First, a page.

There's one type of reaction that really frustrates me. It consists of anything along the lines of, "That's a good theory but it won't work in practice."
It doesn't frustrate me that the speaker doesn't think the subject of their criticism will work in practice. That's a matter for rational debate. It frustrates me that in uttering such a statement they have both perpetrated a contradiction and insinuated that their adversary believes one.
It is a contradiction, to my mind, because the only measure of a theory must be its efficacy in practice. A theory that does not work in practice is simply not a good theory.
So the contradiction that the speaker has perpetrated is in admitting that they think the theory is good even while they expect it to fail when put into practice. The speaker is evading either their adversary or their peers—their adversary if they truly believe that the theory is wrong but are afraid to say so—their peers if they truly believe that the theory would work in practice but are afraid to stand up for it.
But the even more insidious side of the statement is the insinuation that one's adversary actually believes the contradiction. Statements of this kind typically carry the implication that it is simply obvious that the theory in question would not work in practice. The speaker attempts to disarm the theory's advocate by suggesting that they persist in promoting the theory even in the supposed light of its obvious flaws.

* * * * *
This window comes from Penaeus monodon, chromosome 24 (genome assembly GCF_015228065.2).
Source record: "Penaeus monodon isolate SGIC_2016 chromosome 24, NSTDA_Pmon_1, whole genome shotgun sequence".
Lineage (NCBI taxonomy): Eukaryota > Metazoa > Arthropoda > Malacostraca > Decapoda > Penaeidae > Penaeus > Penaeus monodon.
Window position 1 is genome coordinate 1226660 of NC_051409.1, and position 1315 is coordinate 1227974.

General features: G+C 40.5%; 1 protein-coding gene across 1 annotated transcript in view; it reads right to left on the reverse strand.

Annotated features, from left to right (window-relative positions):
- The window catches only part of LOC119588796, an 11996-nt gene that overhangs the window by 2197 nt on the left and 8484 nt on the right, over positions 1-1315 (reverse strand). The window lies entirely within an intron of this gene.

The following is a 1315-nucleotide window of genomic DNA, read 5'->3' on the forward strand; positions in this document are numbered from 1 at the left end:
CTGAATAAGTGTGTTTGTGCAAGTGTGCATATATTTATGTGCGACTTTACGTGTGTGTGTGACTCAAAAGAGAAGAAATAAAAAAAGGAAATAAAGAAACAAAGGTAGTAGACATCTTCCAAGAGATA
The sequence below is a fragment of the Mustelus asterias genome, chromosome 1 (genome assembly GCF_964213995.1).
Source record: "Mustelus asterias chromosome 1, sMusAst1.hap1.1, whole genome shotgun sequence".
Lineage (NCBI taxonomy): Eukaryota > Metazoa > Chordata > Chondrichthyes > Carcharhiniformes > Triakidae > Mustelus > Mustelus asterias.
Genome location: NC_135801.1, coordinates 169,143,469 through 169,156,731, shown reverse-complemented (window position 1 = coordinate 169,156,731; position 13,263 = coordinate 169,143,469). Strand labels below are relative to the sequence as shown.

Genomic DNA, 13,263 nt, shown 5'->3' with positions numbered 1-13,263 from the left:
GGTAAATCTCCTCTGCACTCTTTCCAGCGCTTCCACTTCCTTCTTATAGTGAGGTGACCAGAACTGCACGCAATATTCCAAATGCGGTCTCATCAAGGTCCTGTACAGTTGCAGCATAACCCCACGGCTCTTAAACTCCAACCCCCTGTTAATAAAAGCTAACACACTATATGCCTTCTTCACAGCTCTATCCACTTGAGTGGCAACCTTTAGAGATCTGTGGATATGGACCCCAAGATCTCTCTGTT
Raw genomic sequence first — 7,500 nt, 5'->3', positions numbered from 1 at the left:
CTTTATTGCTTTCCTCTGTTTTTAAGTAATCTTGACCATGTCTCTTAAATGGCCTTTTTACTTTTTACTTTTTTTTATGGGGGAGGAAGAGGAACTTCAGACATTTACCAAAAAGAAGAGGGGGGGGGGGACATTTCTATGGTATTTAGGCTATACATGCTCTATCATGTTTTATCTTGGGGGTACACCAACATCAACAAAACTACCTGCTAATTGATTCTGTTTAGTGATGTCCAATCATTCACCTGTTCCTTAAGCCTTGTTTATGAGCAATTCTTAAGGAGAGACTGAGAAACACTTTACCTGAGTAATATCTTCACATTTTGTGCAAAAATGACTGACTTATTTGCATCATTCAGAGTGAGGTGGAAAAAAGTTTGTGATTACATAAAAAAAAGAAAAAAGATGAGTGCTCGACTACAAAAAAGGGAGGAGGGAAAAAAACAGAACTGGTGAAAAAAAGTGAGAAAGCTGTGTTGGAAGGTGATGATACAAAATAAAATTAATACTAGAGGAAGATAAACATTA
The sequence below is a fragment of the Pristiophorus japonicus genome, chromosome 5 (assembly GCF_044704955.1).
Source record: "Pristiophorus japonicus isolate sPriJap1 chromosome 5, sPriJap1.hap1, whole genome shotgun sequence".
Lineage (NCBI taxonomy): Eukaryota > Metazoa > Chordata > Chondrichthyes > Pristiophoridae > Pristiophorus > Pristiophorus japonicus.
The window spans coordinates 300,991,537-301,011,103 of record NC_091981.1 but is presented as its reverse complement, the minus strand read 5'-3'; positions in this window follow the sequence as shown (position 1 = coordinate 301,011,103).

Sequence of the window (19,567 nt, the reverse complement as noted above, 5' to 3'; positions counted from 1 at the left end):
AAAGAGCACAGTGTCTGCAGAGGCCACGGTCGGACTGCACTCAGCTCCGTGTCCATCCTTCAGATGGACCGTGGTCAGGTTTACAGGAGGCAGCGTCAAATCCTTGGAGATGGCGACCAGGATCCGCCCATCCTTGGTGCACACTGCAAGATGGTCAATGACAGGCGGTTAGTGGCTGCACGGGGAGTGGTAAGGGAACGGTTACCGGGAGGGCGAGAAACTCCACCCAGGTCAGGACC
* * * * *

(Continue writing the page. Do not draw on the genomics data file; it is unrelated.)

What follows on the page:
I, for one, only promote theories that I sincerely believe do or can work in practice, theories that are consistent with reality. I happen to be a fairly abstract-minded person, so I've heard this kind of reaction all too often. So please do me the courtesy of checking your premises before accusing me of promoting an impractical theory. If you believe a theory to be impractical, don't be afraid to say it's a bad theory. If you consider the theory to be good, don't be afraid to put it into practice. §
Copyright 2003 by Justin T. Sampson